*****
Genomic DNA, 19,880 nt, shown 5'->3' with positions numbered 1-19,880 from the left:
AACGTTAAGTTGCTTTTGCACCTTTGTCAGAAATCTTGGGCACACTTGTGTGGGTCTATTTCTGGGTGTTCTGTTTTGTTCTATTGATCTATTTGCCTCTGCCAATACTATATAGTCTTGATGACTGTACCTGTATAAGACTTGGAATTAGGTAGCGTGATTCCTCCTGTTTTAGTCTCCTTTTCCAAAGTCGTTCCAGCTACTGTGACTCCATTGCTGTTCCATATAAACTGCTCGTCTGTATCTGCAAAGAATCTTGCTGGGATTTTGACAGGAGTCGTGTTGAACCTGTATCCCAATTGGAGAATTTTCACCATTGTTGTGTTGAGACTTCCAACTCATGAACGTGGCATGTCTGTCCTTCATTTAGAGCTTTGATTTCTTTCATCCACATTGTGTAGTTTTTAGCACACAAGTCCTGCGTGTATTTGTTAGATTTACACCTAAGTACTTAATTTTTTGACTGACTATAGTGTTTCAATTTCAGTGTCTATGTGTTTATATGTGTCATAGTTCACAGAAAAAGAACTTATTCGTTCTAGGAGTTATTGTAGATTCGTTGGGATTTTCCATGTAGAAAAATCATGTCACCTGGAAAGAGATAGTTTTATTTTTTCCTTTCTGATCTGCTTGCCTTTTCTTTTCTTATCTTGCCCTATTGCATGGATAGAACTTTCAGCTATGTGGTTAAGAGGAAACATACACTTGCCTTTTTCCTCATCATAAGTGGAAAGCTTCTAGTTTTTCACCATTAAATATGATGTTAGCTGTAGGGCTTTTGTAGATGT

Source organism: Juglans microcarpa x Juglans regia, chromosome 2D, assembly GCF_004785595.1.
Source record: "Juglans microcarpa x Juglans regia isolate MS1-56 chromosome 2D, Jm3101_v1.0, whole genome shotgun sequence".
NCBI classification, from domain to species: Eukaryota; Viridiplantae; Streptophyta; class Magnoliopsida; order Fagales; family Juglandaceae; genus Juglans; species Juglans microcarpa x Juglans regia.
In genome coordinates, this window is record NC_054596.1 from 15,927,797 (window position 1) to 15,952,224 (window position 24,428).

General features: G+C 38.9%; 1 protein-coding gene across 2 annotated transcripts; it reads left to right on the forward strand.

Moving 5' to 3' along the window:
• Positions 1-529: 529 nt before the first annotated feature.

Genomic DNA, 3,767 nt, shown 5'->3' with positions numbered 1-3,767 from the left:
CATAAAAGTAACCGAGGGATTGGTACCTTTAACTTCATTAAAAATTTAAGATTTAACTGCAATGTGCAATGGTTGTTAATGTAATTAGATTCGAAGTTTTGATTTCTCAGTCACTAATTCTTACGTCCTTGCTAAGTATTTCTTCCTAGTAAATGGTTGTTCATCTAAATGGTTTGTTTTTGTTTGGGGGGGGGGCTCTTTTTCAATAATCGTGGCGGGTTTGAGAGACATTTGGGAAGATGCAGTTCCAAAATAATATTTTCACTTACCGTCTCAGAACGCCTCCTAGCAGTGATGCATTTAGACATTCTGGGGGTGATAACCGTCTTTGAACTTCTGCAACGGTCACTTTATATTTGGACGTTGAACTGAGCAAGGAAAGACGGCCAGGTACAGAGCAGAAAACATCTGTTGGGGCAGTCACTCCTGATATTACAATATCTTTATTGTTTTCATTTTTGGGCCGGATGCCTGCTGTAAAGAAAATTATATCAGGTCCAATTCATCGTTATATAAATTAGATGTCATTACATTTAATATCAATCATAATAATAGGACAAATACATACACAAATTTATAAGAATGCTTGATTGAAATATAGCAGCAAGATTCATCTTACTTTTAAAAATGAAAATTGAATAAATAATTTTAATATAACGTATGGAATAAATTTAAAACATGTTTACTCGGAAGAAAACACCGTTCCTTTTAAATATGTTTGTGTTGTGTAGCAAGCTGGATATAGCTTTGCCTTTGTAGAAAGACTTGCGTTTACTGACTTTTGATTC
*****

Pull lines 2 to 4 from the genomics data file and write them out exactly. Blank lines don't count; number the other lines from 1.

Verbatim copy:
AACGTTAAGTTGCTTTTGCACCTTTGTCAGAAATCTTGGGCACACTTGTGTGGGTCTATTTCTGGGTGTTCTGTTTTGTTCTATTGATCTATTTGCCTCTGCCAATACTATATAGTCTTGATGACTGTACCTGTATAAGACTTGGAATTAGGTAGCGTGATTCCTCCTGTTTTAGTCTCCTTTTCCAAAGTCGTTCCAGCTACTGTGACTCCATTGCTGTTCCATATAAACTGCTCGTCTGTATCTGCAAAGAATCTTGCTGGGATTTTGACAGGAGTCGTGTTGAACCTGTATCCCAATTGGAGAATTTTCACCATTGTTGTGTTGAGACTTCCAACTCATGAACGTGGCATGTCTGTCCTTCATTTAGAGCTTTGATTTCTTTCATCCACATTGTGTAGTTTTTAGCACACAAGTCCTGCGTGTATTTGTTAGATTTACACCTAAGTACTTAATTTTTTGACTGACTATAGTGTTTCAATTTCAGTGTCTATGTGTTTATATGTGTCATAGTTCACAGAAAAAGAACTTATTCGTTCTAGGAGTTATTGTAGATTCGTTGGGATTTTCCATGTAGAAAAATCATGTCACCTGGAAAGAGATAGTTTTATTTTTTCCTTTCTGATCTGCTTGCCTTTTCTTTTCTTATCTTGCCCTATTGCATGGATAGAACTTTCAGCTATGTGGTTAAGAGGAAACATACACTTGCCTTTTTCCTCATCATAAGTGGAAAGCTTCTAGTTTTTCACCATTAAATATGATGTTAGCTGTAGGGCTTTTGTAGATGT

Source organism: Juglans microcarpa x Juglans regia, chromosome 2D, assembly GCF_004785595.1.
Source record: "Juglans microcarpa x Juglans regia isolate MS1-56 chromosome 2D, Jm3101_v1.0, whole genome shotgun sequence".